Susan Slaughter

Introducing The Little SAS Enterprise Guide Book

In Everything on April 13, 2017 at 1:48 pm

Image of The Little SAS Enterprise Guide BookThere is a new member of The Little SAS Book family: The Little SAS Enterprise Guide Book.  This book is for people who use SAS Enterprise Guide as their interface.  EG is a point-and-click interface for SAS, but it’s great for programmers too.  And this book includes a new chapter covering the wonderful features for SAS programmers along with discussion of special issues that they face.

If you are familiar with our other EG books, you may be wondering why this one isn’t called the “Fourth Edition.”  That is because we changed the title slightly.  Our previous EG books were each written for a specific version of EG, and consequently had the version number right in the title.  This book was written using EG 7.1, but it also applies to some earlier versions (5.1 and 6.1).  With a little luck, this book will also apply to future versions.  So it’s a keeper.

I’m very pleased with how this book has turned out.  Lora Delwiche and I updated it so that all the windows and icons match the current EG, and we also added some great new sections.  Even with the new topics, this book is 60 pages shorter than our previous EG book!  It is shorter because we replaced some chapters on specific types of tasks, with a new chapter that explains how tasks work in general.  The result is a book that is easier to read and more useful.

For more information about this book including the table of contents, an excerpt, and reviews, click here.

WUSS 2016: The Papers

In Western Users of SAS Software, SAS Papers, SAS, SAS certification on September 10, 2016 at 4:03 pm

wuss2016logoThe Western Users of SAS Software 2016 conference is over.  I have been to a lot of SAS conferences, but WUSS is always my favorite because it is big enough for me to learn a lot, but small enough to be really friendly.  I’m already excited about next year’s conference in Long Beach, September 20-22.

If you missed my presentations this year or if you just want a written version, click the links below to download them.

How SAS Thinks: SAS Basics I

Introduction to DATA Step Programming: SAS Basics II

Introduction to SAS Procedures: SAS Basics III

SAS Studio: A New Way to Program in SAS presented by Lora Delwiche.

Errors, Warnings and Notes (Oh My): A Practical Guide to Debugging SAS Programs presented by Lora Delwiche.

SAS Certification As a Tool for Professional Development presented with Andra Northup.

 

 

 

What’s Your SAS Interface?

In Enterprise Guide, Everything, Little SAS Book Series, SAS on May 12, 2016 at 7:30 am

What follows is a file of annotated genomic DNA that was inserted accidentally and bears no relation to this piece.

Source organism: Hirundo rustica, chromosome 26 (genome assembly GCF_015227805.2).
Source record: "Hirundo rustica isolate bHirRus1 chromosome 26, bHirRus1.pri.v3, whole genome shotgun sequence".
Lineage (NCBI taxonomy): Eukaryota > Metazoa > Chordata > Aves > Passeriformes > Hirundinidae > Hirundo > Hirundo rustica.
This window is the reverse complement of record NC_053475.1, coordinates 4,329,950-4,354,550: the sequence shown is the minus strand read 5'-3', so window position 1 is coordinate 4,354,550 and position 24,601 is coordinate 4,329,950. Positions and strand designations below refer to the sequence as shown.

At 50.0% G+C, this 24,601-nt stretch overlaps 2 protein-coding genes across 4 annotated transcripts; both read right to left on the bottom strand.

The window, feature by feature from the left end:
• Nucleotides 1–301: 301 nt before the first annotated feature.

These days SAS programmers have more choices than ever before about how to run SAS.  They can use the old Display Manager interface, or SAS Enterprise Guide, or the new kid on the block: SAS StudioAll of these are included with Base SAS.

DisplayManager9-4window

Display Manager / SAS Windowing Environment

EG7-12window

SAS Enterprise Guide

SASStudio3-5window

SAS Studio

Once upon a time, the only choices were Display Manager (officially named the SAS windowing environment), or batch.  Then along came SAS Enterprise Guide.  (Ok, I know there were a few others, but I don’t count SAS/ASSIST which was rightly spurned by SAS users, or the Analyst application which was just a stopover on the highway to SAS Enterprise Guide.)

I recently asked a SAS user, “Which interface do you use for SAS programming?”

She replied, “Interface?  I just install SAS and use it.”

“You’re using Display Manager,” I explained, but she had no idea what I was talking about.

Trust me.  This person is an extremely sophisticated SAS user who does a lot of leading-edge mathematical programming, but she didn’t realize that Display Manager is not SAS.  It is just an interface to SAS.

This is where old timers like me have an advantage.  If you can remember running SAS in batch, then you know that Display Manager, SAS Enterprise Guide, and SAS Studio are just interfaces to SAS–wonderful, manna from heaven–but still just interfaces.  They are optional.  You could write SAS programs in Word or Notepad or some other editor, and submit them in batch–but why would you?  (I know someone is going to tell me that they do, in fact, do that, but the point is that it is not mainstream.  Only mega-nerds with the instincts of a true hacker do that these days.)

Each of these interfaces has advantages and disadvantages.  I’m not going to list them all here, because this is a blog not an encyclopedia, but the tweet would be

“DM is the simplest, EG has projects, SS runs in browsers.”

Personally, I think all of these interfaces are keepers.  At least for the near future, all three of these interfaces will continue to be used.  What we are seeing here is a proliferation of choices, not displacement of one with another.

So what’s your SAS interface?